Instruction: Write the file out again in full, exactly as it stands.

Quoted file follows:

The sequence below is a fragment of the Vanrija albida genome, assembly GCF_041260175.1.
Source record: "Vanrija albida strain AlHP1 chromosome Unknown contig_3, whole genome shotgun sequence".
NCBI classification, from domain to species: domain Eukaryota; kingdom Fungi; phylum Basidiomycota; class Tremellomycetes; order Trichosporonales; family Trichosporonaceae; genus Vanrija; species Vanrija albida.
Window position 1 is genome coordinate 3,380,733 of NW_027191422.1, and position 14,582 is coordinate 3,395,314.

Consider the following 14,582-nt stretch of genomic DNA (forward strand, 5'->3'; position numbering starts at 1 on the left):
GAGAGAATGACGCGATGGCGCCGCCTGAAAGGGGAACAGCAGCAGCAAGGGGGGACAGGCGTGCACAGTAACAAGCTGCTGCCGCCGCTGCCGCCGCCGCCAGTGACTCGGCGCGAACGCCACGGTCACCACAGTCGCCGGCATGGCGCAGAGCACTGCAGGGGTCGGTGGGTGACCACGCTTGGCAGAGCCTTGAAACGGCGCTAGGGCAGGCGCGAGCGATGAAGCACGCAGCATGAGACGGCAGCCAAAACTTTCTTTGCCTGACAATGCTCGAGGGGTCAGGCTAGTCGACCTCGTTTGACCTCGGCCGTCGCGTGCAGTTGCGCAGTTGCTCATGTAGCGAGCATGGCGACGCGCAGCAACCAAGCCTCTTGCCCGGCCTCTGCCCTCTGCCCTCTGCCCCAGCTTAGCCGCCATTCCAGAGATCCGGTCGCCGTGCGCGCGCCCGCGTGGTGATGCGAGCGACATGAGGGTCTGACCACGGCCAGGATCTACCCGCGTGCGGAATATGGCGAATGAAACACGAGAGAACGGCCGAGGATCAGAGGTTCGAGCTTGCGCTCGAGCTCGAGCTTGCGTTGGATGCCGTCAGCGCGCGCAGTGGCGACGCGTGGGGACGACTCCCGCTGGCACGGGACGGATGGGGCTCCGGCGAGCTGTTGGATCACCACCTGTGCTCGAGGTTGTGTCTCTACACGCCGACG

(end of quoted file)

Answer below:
The sequence below is a fragment of the Vanrija albida genome, assembly GCF_041260175.1.
Source record: "Vanrija albida strain AlHP1 chromosome Unknown contig_3, whole genome shotgun sequence".
NCBI classification, from domain to species: domain Eukaryota; kingdom Fungi; phylum Basidiomycota; class Tremellomycetes; order Trichosporonales; family Trichosporonaceae; genus Vanrija; species Vanrija albida.
Window position 1 is genome coordinate 3,380,733 of NW_027191422.1, and position 14,582 is coordinate 3,395,314.

Consider the following 14,582-nt stretch of genomic DNA (forward strand, 5'->3'; position numbering starts at 1 on the left):
GAGAGAATGACGCGATGGCGCCGCCTGAAAGGGGAACAGCAGCAGCAAGGGGGGACAGGCGTGCACAGTAACAAGCTGCTGCCGCCGCTGCCGCCGCCGCCAGTGACTCGGCGCGAACGCCACGGTCACCACAGTCGCCGGCATGGCGCAGAGCACTGCAGGGGTCGGTGGGTGACCACGCTTGGCAGAGCCTTGAAACGGCGCTAGGGCAGGCGCGAGCGATGAAGCACGCAGCATGAGACGGCAGCCAAAACTTTCTTTGCCTGACAATGCTCGAGGGGTCAGGCTAGTCGACCTCGTTTGACCTCGGCCGTCGCGTGCAGTTGCGCAGTTGCTCATGTAGCGAGCATGGCGACGCGCAGCAACCAAGCCTCTTGCCCGGCCTCTGCCCTCTGCCCTCTGCCCCAGCTTAGCCGCCATTCCAGAGATCCGGTCGCCGTGCGCGCGCCCGCGTGGTGATGCGAGCGACATGAGGGTCTGACCACGGCCAGGATCTACCCGCGTGCGGAATATGGCGAATGAAACACGAGAGAACGGCCGAGGATCAGAGGTTCGAGCTTGCGCTCGAGCTCGAGCTTGCGTTGGATGCCGTCAGCGCGCGCAGTGGCGACGCGTGGGGACGACTCCCGCTGGCACGGGACGGATGGGGCTCCGGCGAGCTGTTGGATCACCACCTGTGCTCGAGGTTGTGTCTCTACACGCCGACG